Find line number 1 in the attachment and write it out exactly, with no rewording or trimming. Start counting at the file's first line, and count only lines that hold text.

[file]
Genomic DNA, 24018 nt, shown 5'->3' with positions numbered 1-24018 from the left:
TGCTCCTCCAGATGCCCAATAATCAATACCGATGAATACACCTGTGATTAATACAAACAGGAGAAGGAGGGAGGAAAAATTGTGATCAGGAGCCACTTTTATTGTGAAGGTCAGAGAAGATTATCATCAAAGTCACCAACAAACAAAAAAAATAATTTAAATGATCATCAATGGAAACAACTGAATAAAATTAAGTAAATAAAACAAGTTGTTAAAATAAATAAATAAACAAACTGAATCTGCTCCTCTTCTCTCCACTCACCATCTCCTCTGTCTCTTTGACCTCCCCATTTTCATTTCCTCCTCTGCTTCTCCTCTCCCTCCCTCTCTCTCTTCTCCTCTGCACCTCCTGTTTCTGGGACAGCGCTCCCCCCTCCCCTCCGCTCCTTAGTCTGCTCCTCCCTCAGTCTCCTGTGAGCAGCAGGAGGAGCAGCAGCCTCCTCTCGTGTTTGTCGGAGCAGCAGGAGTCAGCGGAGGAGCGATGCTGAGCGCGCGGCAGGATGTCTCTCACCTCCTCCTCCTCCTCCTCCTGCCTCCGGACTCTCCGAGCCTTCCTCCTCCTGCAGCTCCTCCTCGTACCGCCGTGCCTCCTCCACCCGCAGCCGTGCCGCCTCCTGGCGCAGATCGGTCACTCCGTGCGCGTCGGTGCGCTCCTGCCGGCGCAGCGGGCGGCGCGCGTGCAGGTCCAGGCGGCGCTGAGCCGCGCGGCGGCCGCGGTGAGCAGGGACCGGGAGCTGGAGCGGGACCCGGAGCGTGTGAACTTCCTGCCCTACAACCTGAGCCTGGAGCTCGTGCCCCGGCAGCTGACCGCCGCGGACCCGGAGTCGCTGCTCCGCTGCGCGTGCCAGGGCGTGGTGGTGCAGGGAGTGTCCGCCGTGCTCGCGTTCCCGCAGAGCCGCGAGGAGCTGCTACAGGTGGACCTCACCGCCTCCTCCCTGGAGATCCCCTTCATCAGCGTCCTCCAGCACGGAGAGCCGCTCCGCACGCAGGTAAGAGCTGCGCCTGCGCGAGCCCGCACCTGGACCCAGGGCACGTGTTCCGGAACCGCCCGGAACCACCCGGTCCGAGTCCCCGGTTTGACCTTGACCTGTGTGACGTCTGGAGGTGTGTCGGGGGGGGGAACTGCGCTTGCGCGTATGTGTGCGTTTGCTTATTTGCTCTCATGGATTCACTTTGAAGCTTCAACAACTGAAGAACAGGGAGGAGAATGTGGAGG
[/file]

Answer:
Genomic DNA, 24018 nt, shown 5'->3' with positions numbered 1-24018 from the left: